Supersized and splashed over the building facades of Brussels, Belgian comic book heroes lead us on a storytelling adventure throughout the capital. All you have to do to find them is follow a new trail laid by Belgium’s only Concierge for families.
Comic strips, or bande dessinée, are wildly popular in Belgium. Tantamount to a national hero, you’ll find Tintin and a cast of homegrown cartoon characters indelibly inked in the pages of all official Belgian passports. How’s that for a stamp of approval?
Street art safari in Brussels
But where to start on your cartoon pilgrimage in Brussels? Hotel Amigo’s family Concierge Haluk Sahin’s fondness for cartoons has led him to map out a street art treasure trail of 60 murals scattered across the capital, directing intrepid comic strip readers to discover their favourite Belgian characters.
Armed with a map, or with the help of a guide, peek around city corners and discover colourful cartoon characters from vintage Ric Hochet to more modern La Bambina Magritta, paying homage to the celebrated Brussels’ surrealist artist, René Magritte. Outrageously successful Belgian cartoon exports The Smurfs feature alongside a reporter with an immaculate blond quiff and a faithful canine companion.
Immersed in the world of Tintin
Visit Hotel Amigo’s Tintin Suite and you’ll be greeted by Snowy, Tintin’s fox terrier, standing guard outside the bedroom.
Staying at the suite is the ultimate immersive Tintin experience, as you’ll be surrounded by the cartoonist Hergé’s wonderfully adventurous illustrations. Can you spot a signed drawing by a legendary film director? Then you’re in the room used by Steven Spielberg during the 2011 release of The Adventures of Tintin.
Near-obsessive Tintin fans won’t want to miss the Hergé Museum, a modern museum half an hour’s drive from our hotel. Study original drawings up close, uncover the history of Hergé and learn all about the artist’s personality.
Favourite comic book characters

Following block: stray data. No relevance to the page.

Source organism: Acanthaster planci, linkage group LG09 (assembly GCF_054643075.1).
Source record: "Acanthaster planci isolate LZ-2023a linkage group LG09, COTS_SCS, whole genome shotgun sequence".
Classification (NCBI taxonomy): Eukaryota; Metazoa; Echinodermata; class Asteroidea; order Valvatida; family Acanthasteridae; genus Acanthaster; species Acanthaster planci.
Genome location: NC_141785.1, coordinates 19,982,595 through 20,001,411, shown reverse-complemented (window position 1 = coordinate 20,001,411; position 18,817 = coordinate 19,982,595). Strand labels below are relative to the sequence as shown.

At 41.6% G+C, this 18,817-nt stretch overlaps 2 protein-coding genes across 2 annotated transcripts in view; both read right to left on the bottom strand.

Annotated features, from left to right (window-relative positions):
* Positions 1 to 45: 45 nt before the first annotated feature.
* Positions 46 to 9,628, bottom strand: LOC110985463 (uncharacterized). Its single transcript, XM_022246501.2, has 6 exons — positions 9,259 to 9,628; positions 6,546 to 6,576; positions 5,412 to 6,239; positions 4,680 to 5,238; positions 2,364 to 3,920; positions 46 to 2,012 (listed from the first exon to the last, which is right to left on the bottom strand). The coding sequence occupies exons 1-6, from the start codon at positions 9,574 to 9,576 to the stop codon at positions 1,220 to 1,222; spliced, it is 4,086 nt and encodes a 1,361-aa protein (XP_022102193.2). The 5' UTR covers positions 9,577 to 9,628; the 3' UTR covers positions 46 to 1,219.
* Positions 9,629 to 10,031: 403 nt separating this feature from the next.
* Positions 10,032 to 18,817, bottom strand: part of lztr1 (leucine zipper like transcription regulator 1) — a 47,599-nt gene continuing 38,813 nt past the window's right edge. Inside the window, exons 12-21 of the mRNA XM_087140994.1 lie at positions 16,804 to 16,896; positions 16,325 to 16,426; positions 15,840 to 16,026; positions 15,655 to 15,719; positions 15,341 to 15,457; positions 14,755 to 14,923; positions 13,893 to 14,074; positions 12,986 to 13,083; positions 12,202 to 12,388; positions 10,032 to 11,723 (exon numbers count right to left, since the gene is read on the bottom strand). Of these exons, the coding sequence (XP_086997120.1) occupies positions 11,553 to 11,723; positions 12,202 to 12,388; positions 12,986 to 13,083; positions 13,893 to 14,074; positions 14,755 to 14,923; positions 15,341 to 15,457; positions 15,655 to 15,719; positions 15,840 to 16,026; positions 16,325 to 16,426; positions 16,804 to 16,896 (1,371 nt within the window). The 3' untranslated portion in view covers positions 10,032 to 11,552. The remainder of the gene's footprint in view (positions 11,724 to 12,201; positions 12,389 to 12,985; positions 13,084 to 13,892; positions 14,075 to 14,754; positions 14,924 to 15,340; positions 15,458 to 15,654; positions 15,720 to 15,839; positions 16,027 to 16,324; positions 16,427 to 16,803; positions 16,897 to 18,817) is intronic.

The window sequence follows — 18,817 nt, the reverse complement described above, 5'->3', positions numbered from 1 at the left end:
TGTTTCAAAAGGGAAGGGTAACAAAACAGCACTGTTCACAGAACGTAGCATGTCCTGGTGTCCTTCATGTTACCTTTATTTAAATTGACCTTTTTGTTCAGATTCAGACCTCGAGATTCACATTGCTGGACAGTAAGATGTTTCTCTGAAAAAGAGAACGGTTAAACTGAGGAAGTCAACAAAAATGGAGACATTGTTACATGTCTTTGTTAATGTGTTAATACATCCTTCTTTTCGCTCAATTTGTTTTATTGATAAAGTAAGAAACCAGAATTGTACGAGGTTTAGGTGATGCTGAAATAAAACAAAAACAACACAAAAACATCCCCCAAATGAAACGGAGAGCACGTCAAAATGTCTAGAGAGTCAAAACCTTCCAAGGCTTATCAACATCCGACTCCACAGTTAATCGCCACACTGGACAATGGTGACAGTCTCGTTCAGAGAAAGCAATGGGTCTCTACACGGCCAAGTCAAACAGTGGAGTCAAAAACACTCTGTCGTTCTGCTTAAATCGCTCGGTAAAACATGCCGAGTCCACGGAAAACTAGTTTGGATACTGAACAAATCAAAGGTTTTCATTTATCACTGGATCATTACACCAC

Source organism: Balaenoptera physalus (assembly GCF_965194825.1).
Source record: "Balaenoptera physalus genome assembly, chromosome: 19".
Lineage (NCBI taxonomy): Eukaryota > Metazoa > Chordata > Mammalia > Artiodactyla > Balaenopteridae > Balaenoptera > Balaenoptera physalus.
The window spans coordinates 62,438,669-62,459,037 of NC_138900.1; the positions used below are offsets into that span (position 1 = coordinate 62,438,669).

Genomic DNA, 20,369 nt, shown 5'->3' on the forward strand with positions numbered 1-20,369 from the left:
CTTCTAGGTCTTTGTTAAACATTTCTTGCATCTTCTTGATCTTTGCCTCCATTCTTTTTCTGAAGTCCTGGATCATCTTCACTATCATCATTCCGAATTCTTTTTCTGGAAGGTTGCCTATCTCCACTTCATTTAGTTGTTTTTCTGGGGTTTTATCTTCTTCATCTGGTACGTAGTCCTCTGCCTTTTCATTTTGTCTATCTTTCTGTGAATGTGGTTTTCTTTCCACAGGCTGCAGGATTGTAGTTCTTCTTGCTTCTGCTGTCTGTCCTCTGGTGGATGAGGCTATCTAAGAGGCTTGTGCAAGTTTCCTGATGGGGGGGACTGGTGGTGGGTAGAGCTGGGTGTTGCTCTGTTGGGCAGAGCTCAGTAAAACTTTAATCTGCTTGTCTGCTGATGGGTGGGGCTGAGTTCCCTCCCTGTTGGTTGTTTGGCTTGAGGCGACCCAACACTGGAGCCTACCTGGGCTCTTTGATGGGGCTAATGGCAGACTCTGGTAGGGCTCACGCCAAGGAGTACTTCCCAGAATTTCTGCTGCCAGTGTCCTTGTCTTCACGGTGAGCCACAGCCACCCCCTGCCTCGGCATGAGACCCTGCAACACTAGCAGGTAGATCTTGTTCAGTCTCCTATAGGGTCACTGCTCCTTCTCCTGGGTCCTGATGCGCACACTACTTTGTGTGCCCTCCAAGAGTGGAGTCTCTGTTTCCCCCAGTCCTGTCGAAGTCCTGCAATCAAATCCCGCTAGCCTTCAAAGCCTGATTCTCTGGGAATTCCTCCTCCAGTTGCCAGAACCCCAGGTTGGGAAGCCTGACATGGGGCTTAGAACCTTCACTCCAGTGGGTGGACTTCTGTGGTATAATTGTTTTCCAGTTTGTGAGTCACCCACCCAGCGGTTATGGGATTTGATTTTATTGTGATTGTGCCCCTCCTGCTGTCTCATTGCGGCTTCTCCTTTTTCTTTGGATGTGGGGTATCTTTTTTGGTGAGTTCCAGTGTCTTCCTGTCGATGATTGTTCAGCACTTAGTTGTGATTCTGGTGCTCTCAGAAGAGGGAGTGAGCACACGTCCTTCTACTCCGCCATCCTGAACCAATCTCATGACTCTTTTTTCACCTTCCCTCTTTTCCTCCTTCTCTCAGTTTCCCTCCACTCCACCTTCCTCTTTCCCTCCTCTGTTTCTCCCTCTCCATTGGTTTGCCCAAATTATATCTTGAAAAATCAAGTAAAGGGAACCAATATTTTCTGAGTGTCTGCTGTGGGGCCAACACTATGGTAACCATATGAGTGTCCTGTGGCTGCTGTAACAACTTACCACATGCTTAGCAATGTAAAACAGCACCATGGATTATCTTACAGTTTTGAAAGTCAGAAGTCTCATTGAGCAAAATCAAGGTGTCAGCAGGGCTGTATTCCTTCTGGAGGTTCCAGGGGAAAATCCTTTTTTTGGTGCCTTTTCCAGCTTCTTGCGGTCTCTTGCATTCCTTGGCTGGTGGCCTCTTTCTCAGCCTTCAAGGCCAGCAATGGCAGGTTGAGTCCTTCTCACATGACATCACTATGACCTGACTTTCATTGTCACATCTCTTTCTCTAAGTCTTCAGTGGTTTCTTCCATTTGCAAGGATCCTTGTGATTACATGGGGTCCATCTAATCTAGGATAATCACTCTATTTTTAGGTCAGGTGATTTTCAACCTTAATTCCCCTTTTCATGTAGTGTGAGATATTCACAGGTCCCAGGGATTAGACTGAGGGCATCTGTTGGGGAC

Haluk grew up watching cowboy cartoon capers such as the cult 1980’s television series Lucky Luke, which featured in the bestselling Spirou magazine. “In the golden age of Belgian comics in the 1960s, Spirou really caught my young imagination,” says Haluk. “His mural in the Marolles’ district ﬁts in perfectly with the area’s vintage shops and laid-back brasseries.” Of course, no true Belgian comic book fan can leave Tintin et Milou off their list of favourites.
Brussels’ hot spots for comic fans
Comic fans are in the right place as the city has two comic museums. Vying for your attention are The Comic Art Museum – The Belgian Comic Strip Center, a vast exhibition space in an Art Nouveau building and the Museum of Original Figurines (MOOF).
With 3D Spiderman and Snowy in space, this is for you if you prefer a more three-dimensional approach as its impressive collection extends to standing figures, as well as 3D art with comic book heroes seemingly about to burst out of their canvases.
Interested in growing your library? Die-hard collectors can lose themselves among the well-stocked shelves at bookshop La Maison de La Bande Dessinée. It’s the place to go for posters, figurines and comics from Japanese manga and graphic novels to hard-to-find Tintin editions.
On your next visit to Brussels, book the Tintin Suite at Hotel Amigo and follow the route of the comic strip heroes honoured in paint on the city walls, or ask our Concierge by email firstname.lastname@example.org or phone +32 2547 4736 to arrange a private guide.